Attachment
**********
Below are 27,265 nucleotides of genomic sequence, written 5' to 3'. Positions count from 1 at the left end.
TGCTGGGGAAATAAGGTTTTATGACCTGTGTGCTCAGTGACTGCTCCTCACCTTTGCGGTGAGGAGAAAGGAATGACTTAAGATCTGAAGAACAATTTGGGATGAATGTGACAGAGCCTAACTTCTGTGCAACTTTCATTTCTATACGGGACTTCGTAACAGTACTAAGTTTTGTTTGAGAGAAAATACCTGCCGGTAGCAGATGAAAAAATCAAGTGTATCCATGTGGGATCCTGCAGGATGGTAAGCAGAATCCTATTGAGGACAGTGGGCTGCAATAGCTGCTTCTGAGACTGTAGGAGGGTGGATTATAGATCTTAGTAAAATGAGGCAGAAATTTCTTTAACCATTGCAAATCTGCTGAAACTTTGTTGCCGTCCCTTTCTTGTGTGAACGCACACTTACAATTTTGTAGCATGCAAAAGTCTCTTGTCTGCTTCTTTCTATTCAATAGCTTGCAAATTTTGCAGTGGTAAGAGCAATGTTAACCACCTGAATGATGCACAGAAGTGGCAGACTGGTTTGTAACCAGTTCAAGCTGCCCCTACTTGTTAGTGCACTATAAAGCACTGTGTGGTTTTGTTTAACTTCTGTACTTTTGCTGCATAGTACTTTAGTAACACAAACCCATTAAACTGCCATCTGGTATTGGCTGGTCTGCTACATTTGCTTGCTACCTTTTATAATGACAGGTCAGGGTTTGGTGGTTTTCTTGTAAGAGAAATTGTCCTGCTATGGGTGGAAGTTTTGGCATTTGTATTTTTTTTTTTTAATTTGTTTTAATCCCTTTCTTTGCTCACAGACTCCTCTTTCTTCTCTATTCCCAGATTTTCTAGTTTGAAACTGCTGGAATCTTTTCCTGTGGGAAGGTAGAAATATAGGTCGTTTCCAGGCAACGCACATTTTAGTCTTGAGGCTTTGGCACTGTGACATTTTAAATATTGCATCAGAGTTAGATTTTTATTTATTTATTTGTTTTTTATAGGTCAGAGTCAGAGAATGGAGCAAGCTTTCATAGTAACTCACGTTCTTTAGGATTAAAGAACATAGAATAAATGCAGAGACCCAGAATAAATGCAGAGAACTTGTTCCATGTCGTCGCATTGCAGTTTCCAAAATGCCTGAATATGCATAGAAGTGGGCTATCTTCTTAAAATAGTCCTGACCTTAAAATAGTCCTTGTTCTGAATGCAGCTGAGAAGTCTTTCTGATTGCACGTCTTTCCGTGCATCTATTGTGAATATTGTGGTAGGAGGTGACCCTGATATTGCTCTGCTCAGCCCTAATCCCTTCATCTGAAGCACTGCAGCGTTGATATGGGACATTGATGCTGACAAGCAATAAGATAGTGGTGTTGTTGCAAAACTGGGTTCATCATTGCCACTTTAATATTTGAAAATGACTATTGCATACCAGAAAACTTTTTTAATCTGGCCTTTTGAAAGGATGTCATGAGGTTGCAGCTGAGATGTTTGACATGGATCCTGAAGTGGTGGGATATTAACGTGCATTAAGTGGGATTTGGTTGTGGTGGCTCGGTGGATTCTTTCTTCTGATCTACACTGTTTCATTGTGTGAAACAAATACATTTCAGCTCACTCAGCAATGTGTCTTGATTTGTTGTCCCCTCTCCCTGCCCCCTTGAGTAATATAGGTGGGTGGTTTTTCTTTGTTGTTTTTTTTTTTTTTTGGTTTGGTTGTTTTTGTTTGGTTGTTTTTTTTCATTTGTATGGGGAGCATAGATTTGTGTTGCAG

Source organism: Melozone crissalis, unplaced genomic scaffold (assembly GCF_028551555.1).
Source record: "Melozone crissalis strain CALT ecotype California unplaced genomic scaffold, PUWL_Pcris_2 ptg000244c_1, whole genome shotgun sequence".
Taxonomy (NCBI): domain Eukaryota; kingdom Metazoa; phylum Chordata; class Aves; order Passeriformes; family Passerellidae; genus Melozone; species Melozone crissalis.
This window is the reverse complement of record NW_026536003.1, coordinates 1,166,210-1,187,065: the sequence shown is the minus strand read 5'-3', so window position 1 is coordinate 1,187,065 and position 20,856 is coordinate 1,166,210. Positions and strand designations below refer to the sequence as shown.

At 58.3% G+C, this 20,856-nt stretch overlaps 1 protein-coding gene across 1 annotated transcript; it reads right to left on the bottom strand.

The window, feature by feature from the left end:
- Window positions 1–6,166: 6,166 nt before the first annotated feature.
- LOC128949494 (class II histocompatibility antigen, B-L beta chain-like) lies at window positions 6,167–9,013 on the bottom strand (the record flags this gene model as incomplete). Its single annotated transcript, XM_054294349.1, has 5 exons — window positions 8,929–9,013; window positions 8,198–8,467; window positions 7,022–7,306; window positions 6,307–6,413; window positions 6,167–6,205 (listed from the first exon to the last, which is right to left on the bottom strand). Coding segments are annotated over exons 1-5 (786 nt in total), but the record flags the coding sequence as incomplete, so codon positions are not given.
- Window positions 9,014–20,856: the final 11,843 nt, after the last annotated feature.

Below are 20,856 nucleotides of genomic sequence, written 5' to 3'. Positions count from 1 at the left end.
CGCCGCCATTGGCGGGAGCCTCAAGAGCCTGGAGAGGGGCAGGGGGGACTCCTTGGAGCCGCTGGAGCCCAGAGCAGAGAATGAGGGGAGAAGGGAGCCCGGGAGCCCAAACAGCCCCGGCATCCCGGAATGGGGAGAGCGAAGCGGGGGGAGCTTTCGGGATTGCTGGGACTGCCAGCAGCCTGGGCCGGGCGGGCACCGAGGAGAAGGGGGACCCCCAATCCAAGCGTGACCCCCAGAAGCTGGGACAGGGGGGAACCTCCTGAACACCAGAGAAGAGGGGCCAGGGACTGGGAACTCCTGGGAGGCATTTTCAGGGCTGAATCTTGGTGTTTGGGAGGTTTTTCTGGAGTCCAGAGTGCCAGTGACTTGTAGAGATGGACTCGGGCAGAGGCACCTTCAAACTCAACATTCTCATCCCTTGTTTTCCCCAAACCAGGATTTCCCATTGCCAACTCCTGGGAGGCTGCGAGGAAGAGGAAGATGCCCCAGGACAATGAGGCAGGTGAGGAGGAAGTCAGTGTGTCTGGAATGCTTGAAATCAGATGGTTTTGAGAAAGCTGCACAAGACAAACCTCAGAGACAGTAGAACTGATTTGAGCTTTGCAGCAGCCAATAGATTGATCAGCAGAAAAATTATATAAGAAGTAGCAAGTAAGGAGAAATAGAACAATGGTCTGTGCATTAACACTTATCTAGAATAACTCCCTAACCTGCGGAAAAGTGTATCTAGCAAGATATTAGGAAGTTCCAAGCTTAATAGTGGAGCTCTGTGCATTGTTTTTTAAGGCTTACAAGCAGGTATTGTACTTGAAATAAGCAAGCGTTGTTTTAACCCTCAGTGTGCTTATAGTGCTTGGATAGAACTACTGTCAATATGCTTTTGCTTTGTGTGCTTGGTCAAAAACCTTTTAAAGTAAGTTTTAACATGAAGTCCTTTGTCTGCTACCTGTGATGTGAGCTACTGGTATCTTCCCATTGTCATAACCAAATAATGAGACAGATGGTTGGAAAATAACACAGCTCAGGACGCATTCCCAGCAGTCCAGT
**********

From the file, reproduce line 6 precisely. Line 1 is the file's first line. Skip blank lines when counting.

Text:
This window is the reverse complement of record NW_026536003.1, coordinates 1,166,210-1,187,065: the sequence shown is the minus strand read 5'-3', so window position 1 is coordinate 1,187,065 and position 20,856 is coordinate 1,166,210. Positions and strand designations below refer to the sequence as shown.